In Minogue v Victoria  HCA 27; 92 ALJR 668 the Court was asked to examine the Corrections Act 1986 (Vic), s 74AAA. That provision, which is similar in effect to the provision considered in Knight v The Queen  HCA 29; 261 CLR 306; 91 ALJR 824, relevantly prevents the Adult Parole Board from releasing a prisoner who has murdered a police officer unless, among other things, the prisoner is in imminent danger of dying, or is seriously incapacitated, and as a result no longer has the physical ability to do harm to any person. The plaintiff in this case had been convicted of murdering a police constable after he was involved in the detonation of an explosive device outside the Russell Street Police Complex and Melbourne Magistrates’ Court in 1986. The Court held that, properly construed, s 74AAA applies to a prisoner who was sentenced on the basis that he or she knew, or was reckless as to whether, the person murdered was a police officer. As the plaintiff was not sentenced on that basis, s 74AAA did not apply to the plaintiff.
In Strickland v Director of Public Prosecutions (Cth)  HCA 53; 93 ALJR 1, the Court ordered that certain criminal prosecutions be permanently stayed on the ground that there had been an abuse of process. In that matter, the Australian Crime Commission had used its coercive powers unlawfully as a facility for the Australian Federal Police to cross-examine the appellants under oath for the Australian Federal Police’s own purposes. In Commissioner of the Australian Federal Police v Hart  HCA 1; 262 CLR 76; 92 ALJR 154 a number of companies associated with a convicted person were mostly unsuccessful in applications to recover forfeited property. In considering whether the property was used in, or in connection with, unlawful activity, the Court held that “use” does not require a causal link between the property and a relevant offence or that the property was necessary for or made a unique contribution to the offence; nor does the degree of use need to be proportionate to the forfeiture of the property.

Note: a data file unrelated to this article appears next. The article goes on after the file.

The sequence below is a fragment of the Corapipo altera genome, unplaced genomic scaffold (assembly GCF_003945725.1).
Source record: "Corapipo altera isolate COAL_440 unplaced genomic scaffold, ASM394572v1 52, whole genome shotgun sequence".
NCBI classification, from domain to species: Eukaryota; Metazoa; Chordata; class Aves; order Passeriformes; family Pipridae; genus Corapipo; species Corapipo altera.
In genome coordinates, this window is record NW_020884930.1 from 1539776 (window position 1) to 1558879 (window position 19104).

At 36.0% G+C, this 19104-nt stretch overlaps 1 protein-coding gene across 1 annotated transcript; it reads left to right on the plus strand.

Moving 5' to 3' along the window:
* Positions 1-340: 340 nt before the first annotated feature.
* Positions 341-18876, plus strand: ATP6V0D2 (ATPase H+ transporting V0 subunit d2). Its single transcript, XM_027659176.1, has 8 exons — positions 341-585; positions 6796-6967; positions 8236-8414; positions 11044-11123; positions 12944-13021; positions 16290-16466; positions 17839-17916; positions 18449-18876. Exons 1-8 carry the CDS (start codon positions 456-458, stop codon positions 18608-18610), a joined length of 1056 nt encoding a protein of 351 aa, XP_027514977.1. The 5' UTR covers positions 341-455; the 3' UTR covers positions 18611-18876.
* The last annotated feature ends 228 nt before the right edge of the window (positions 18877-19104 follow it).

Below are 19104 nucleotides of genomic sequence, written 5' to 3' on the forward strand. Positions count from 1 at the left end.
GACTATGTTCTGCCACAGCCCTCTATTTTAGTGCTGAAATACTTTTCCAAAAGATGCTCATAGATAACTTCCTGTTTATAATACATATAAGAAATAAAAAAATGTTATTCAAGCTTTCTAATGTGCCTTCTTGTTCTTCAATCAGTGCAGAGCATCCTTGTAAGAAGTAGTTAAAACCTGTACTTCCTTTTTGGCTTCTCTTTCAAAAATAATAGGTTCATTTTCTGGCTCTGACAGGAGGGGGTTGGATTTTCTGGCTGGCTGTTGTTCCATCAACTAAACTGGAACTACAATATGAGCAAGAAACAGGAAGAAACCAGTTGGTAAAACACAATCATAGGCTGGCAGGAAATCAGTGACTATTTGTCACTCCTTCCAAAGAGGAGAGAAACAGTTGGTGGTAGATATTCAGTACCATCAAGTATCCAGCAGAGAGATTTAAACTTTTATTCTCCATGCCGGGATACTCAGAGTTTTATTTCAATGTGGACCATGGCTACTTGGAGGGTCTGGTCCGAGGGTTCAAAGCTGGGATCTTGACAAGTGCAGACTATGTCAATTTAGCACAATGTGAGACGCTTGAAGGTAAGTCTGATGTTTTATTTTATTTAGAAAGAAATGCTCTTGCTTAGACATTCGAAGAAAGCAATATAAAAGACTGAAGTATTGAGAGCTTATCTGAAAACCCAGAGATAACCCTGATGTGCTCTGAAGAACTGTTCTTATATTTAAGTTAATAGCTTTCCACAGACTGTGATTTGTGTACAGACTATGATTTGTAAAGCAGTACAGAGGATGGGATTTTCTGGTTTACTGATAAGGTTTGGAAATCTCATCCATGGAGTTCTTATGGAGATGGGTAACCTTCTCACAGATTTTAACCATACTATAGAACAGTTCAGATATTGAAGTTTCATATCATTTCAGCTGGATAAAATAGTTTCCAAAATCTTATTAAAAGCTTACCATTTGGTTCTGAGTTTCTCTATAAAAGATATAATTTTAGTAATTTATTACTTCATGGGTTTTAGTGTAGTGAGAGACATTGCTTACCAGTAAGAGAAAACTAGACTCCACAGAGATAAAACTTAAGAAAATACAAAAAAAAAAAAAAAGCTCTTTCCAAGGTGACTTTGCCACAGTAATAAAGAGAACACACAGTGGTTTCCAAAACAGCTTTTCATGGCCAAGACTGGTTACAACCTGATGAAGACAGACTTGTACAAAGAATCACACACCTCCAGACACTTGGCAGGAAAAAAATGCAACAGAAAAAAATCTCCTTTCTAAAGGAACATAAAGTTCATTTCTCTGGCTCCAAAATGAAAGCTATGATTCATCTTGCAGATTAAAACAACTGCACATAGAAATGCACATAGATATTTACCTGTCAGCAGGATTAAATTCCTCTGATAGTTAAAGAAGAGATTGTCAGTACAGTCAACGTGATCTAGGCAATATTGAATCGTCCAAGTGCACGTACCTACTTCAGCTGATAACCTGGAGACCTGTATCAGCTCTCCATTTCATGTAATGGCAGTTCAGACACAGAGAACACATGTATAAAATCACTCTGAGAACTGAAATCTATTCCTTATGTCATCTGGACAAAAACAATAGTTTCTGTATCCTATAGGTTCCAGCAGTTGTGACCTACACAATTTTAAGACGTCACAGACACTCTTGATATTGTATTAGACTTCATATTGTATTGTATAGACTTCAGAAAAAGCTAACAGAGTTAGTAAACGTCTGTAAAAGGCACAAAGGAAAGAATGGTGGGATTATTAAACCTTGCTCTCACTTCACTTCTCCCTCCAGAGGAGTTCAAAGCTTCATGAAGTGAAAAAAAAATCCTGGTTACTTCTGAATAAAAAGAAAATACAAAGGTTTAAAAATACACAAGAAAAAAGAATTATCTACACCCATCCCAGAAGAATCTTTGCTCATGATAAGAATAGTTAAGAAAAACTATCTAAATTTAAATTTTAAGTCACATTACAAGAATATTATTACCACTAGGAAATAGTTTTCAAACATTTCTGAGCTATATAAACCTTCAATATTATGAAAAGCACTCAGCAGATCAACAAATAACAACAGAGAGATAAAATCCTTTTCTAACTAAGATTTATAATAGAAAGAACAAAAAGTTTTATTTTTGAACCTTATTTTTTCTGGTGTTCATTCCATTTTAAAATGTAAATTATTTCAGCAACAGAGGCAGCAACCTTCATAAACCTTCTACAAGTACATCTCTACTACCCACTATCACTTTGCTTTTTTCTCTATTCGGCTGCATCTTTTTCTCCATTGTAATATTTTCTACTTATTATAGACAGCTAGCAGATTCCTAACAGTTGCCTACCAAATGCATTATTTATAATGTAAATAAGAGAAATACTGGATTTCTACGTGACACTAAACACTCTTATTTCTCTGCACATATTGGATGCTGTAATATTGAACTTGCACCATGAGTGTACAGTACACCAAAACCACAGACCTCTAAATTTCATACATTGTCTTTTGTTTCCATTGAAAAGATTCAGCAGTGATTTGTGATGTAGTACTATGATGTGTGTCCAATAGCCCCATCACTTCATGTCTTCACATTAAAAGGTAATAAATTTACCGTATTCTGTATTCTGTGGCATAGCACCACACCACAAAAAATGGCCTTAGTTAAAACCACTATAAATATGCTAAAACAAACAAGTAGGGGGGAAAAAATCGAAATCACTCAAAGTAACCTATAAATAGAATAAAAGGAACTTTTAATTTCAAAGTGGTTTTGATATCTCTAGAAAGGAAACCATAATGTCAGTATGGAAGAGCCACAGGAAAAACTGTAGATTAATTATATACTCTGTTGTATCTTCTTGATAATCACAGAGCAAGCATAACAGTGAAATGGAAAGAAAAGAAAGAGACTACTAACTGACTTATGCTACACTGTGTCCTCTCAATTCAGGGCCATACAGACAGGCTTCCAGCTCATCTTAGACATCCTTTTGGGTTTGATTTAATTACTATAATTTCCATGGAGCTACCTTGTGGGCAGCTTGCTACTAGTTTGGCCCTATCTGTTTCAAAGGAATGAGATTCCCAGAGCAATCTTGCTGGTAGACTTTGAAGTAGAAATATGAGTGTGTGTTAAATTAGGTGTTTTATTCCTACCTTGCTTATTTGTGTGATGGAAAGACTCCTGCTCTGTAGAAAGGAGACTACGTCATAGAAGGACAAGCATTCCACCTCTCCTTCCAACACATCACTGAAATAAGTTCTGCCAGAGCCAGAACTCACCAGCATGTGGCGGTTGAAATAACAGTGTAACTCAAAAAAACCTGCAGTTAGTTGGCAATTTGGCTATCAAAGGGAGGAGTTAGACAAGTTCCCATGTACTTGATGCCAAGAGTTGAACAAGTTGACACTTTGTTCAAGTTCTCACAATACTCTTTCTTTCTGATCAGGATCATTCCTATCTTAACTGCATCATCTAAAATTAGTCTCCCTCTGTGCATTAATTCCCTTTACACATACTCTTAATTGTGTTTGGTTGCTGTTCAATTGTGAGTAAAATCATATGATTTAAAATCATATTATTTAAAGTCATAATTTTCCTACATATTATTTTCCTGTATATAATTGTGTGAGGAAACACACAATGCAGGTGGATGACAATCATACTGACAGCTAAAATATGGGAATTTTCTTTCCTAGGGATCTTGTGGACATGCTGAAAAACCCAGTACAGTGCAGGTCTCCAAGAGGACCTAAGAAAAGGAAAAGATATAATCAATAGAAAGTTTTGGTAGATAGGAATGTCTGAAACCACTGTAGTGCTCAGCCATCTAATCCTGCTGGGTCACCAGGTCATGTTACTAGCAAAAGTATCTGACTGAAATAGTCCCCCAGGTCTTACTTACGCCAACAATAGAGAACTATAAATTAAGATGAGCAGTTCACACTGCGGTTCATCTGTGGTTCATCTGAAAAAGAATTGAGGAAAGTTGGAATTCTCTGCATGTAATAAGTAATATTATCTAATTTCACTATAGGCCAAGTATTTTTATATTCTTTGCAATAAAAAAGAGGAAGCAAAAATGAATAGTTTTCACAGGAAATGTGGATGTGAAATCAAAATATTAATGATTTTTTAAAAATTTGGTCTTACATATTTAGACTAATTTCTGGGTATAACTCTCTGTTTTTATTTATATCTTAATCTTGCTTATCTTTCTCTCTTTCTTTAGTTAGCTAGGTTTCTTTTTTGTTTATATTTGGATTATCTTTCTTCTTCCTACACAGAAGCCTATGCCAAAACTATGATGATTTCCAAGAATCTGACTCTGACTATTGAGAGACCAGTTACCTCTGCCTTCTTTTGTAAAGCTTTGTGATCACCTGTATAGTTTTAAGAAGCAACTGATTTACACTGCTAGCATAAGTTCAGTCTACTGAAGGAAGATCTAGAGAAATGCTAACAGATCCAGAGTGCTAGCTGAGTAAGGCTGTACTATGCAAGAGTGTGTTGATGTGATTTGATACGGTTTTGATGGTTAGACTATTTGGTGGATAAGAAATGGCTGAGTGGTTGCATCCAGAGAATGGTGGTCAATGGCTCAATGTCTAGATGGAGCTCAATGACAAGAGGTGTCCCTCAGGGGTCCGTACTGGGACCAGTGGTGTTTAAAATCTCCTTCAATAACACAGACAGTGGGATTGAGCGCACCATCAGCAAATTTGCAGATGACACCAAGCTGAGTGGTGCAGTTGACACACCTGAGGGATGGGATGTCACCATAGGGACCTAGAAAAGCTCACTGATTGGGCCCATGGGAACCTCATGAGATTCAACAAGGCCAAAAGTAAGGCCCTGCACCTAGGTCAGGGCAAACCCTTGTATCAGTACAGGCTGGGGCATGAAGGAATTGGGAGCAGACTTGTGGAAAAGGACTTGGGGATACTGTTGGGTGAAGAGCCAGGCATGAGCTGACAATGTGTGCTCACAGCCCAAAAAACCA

The Court also considered five migration matters in 2018. In Plaintiff M174/2016 v Minister for Immigration and Border Protection  HCA 16; 92 ALJR 481 the Court held that the Immigration Assessment Authority had jurisdiction to review a delegate’s decision to refuse to grant a protection visa to a fast track applicant, even where the delegate had failed to comply with an obligation to provide relevant information to the applicant and invite the applicant to comment on it. The Authority’s jurisdiction is to review decisions that are made in fact, with no requirement that those decisions be legally effective.
The Court looked at what constitutes jurisdictional error in both Hossain v Minister for Immigration and Border Protection  HCA 34; 92 ALJR 780 and Shrestha v Minister for Immigration and Border Protection  HCA 35; 92 ALJR 798. In the former case, the Court held that an error of law will not be jurisdictional in nature if the error does not materially affect the decision, while in the latter it held that the alleged error was not jurisdictional as the error could have had no impact on the Migration Review Tribunal’s decision.
In Falzon v Minister for Immigration and Border Protection  HCA 2; 92 ALJR 201, the Court held that the exercise of the Minister’s power to cancel the visa of a person who has a substantial criminal record does not involve any determination or punishment of criminal guilt and does not involve the exercise of judicial power. In Minister for Immigration and Border Protection v SZVFW  HCA 30; 92 ALJR 713, it was held that the Refugee Review Tribunal’s decision to proceed in the absence of the respondents was not unreasonable in circumstances where the respondents had failed to respond to the tribunal’s invitations.
Edelman J dealt with a further two cases relating to migration issues in November this year. In Wehbe v Minister for Home Affairs  HCA 50; 92 ALJR 1033, his Honour found that a misstatement by the plaintiff’s migration agent as to the plaintiff’s marital status was immaterial to a delegate’s decision to refuse her application for a partner visa, and that there was no reasonable prospect of establishing that that misstatement was made fraudulently. Accordingly, there was no legal basis to quash the delegate’s decision. In Plaintiff S164/2018 v Minister for Home Affairs  HCA 51; 92 ALJR 1039, his Honour held that the act of filing an appearance in an appeal did not create an estoppel that precluded the defendant from making submissions about the scope of the Court’s subject matter jurisdiction.